Beijing offered the Forbidden City, and the Great Wall – both worthwhile, if very touristy, destinations. I visited both, and will leave it at that. With a long strange history as a factory complex, 798 art district was a fascinating blend of little artist lofts and stores and somewhat high-brow cafes and shops. It is clearly evolving (and gentrifying), but quite worth visiting, regardless. Oh and the CCTV Tower, even in smog, is something to see, as was the Olympic Village.

Far more compelling to me than basically anything else, as a student of urban life, were the Hutongs. Picture something like this: main streets cross huge blocks. In between, alleyways wind in toward the center of the blocks, but branch out into even smaller alleyways, which in turn branch out into small exterior hallways (like an outdoor version of a hotel hall) off of which individual home entries are accessed. These last – now learned from experience (or at least, assumed via shouts) turned out to be off limits to visitors.

Now consider that these alleys had some car traffic, but very little, resulting in them being more like street-interior sidewalks – increasingly small and quiet side streets devoted mainly to local pedestrian and bicycle traffic. Some were mostly residential, with dwellings down the aforementioned hallways, or more prosperous estates connected directly to larger alleys. Others were highly commercial, with all kinds of shops and stalls – some built into the setting, some temporarily sprawling into the alley – selling all kinds of uncooked and cooked nuts, fruits, vegetables, and, less commonly, ready-to-eat combinations (skewers or sandwiches). Essentially, out-of-the-way, semi-self-organized farmers markets serving the local foot traffic on its way to or from work.

Finally, consider this model repeated from large city block to large city block – a whole system of major arterial streets and avenues framing boxes organically carved out like ant colonies, amorphous, organic, unpredictable and delightfully mysterious, and a wide-spread phenomenon to boot. I could have spent days wandering these ways, walking past impromptu playgrounds, odd collections of trash, wonderful wood-carved doors next to recycled wooden-core ones. It is really no surprise that some of these now need protecting, and that many have been used as inspiration for poets and painters of China.

4) On to the End: Hong Kong

There was confusion at the station. I still am not quite sure what I did, nor what I was supposed to do, but I theorize that my instructions were to take a train to Shenzhen, just over the border, and cross there into Hong Kong. Instead, I bought a ticket to Hong Kong, and maybe have slipped onto an earlier train than indicated by the ticket. It was harrowing – the lack of knowing – but it worked out in the end. After more trains to get into the city, and some walking, I arrived late, and tired, but was bedazzled by the above-ground walkways from the very first. When I arrived at the wrong hotel with a name identical to the one I had taken, the kind receptionist give me tissues to wipe the sweat off my brow, a free bottle of water and a push in the right direction.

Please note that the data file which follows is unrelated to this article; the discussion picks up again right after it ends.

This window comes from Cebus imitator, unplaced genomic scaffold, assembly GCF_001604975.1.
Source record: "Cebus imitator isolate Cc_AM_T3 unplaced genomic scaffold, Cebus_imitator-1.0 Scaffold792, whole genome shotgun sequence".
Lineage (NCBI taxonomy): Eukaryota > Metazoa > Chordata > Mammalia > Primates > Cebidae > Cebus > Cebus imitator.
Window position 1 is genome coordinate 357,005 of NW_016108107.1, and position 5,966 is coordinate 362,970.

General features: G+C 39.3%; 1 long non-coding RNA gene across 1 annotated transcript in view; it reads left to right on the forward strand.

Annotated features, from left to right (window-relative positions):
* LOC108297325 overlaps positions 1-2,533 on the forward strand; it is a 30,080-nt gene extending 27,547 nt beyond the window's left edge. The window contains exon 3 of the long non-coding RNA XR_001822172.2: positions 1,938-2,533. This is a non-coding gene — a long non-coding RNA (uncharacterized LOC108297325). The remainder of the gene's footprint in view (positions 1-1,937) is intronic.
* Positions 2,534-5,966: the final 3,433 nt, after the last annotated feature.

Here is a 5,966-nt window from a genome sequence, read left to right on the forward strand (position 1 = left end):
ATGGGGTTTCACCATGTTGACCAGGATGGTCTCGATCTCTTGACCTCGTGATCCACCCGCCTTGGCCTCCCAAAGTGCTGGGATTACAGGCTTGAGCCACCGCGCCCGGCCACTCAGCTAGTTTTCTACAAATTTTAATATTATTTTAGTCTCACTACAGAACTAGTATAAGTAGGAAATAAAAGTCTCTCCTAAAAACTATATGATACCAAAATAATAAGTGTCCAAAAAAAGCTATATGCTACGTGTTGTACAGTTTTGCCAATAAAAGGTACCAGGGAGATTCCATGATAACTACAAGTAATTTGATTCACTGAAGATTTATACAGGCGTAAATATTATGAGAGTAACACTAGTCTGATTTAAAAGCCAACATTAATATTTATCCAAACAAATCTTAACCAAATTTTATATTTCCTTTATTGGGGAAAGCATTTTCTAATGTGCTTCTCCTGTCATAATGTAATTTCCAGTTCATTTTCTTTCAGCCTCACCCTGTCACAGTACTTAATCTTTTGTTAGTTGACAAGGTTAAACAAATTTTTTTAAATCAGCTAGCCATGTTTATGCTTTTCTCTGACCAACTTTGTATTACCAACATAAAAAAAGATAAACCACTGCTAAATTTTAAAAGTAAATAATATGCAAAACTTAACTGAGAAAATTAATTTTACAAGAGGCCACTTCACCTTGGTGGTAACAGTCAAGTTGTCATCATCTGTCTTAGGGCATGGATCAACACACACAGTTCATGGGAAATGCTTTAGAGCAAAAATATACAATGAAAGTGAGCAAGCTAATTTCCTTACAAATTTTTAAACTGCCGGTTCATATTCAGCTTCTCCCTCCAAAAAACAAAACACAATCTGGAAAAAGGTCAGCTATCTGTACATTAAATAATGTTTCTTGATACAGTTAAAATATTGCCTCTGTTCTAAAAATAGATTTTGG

Hong Kong stretches along a relatively thin strip of waterfront on the inland side of a large island – it is a bit like Manhattan, if New York had a huge green hill (arguably a small mountain) rising up behind it. This juxtaposition of essentially-pure nature and a dense urban development was unique in my experience. As a strip, its public transportation is excellent – it lacks challenge, for the most part, needing mostly to ferry people (in buses and double-decker street cars) along its length and back again. Wonderful, simple, efficient and frequent. And a great view down on the city streets on all sides. It is, to put it too simply, a hybrid of major cities – the professionalism of London, the chaos of New York, the lights of Tokyo and the out-window laundry and air conditioning of Beijing.

But speaking of views from above, town is riddled with second-story walkways connecting buildings above the sidewalk – the closest analogy might be skyways in Minneapolis (or the even-more-extensive networks in Calgary), only without the need for cover due to the lack of extreme cold. Then there is the pedestrian escalator which allows commuters moving perpendicular to the strip (and up the hill away from the water) to go to work and shops, day and night. There is nothing quite like riding a raised set of moving stairs, cobbled together to form a whole, all the way up a rather long hill, and all at an elevation allowing you to see down streets, alleys and (somewhat uncomfortably) right into second-and-third-story flats next to it.

I mused at the time (and still think it a fine idea) that someone should set up an ‘elevated tour’ of the city – between second levels of buses, raised pedestrian thoroughfares and this escalator one would hardly need to set foot on a ground level for a comprehensive tour of the city. I grabbed a flask of sorgum liquor and wandered about one night, never quite deciding I wished to enter the bustle of local clubs, but sipped at my drink while taking the ferry to and from mainland Kowloon (looking back was breathtaking) and then wandering those wonderful upper-level walkways, looking down on the nightlife below.